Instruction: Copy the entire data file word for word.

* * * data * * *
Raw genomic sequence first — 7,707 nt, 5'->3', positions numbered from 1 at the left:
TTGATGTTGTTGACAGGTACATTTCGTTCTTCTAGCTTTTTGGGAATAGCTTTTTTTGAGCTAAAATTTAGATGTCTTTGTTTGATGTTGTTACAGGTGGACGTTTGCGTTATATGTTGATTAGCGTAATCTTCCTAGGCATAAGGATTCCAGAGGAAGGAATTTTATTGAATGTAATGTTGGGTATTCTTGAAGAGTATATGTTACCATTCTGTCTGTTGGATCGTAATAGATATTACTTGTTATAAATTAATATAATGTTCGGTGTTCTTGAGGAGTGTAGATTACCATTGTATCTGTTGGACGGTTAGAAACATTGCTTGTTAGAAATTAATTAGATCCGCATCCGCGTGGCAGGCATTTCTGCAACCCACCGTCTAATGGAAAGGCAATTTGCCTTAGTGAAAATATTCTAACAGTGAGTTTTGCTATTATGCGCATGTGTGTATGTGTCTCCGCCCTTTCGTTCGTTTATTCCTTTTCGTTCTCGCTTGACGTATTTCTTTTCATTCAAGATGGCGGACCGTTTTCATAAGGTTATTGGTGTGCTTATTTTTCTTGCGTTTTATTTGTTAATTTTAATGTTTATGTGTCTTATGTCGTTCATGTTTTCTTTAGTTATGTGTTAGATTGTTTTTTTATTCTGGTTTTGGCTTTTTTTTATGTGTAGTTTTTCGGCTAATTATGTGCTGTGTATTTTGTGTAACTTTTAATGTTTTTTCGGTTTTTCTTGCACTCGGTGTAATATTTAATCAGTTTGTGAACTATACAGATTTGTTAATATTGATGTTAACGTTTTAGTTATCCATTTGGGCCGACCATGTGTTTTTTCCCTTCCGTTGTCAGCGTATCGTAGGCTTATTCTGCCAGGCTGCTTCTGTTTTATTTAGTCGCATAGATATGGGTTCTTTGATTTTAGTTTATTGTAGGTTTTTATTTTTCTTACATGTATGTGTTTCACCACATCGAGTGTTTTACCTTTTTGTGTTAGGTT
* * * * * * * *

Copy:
Raw genomic sequence first — 7,707 nt, 5'->3', positions numbered from 1 at the left:
TTGATGTTGTTGACAGGTACATTTCGTTCTTCTAGCTTTTTGGGAATAGCTTTTTTTGAGCTAAAATTTAGATGTCTTTGTTTGATGTTGTTACAGGTGGACGTTTGCGTTATATGTTGATTAGCGTAATCTTCCTAGGCATAAGGATTCCAGAGGAAGGAATTTTATTGAATGTAATGTTGGGTATTCTTGAAGAGTATATGTTACCATTCTGTCTGTTGGATCGTAATAGATATTACTTGTTATAAATTAATATAATGTTCGGTGTTCTTGAGGAGTGTAGATTACCATTGTATCTGTTGGACGGTTAGAAACATTGCTTGTTAGAAATTAATTAGATCCGCATCCGCGTGGCAGGCATTTCTGCAACCCACCGTCTAATGGAAAGGCAATTTGCCTTAGTGAAAATATTCTAACAGTGAGTTTTGCTATTATGCGCATGTGTGTATGTGTCTCCGCCCTTTCGTTCGTTTATTCCTTTTCGTTCTCGCTTGACGTATTTCTTTTCATTCAAGATGGCGGACCGTTTTCATAAGGTTATTGGTGTGCTTATTTTTCTTGCGTTTTATTTGTTAATTTTAATGTTTATGTGTCTTATGTCGTTCATGTTTTCTTTAGTTATGTGTTAGATTGTTTTTTTATTCTGGTTTTGGCTTTTTTTTATGTGTAGTTTTTCGGCTAATTATGTGCTGTGTATTTTGTGTAACTTTTAATGTTTTTTCGGTTTTTCTTGCACTCGGTGTAATATTTAATCAGTTTGTGAACTATACAGATTTGTTAATATTGATGTTAACGTTTTAGTTATCCATTTGGGCCGACCATGTGTTTTTTCCCTTCCGTTGTCAGCGTATCGTAGGCTTATTCTGCCAGGCTGCTTCTGTTTTATTTAGTCGCATAGATATGGGTTCTTTGATTTTAGTTTATTGTAGGTTTTTATTTTTCTTACATGTATGTGTTTCACCACATCGAGTGTTTTACCTTTTTGTGTTAGGTT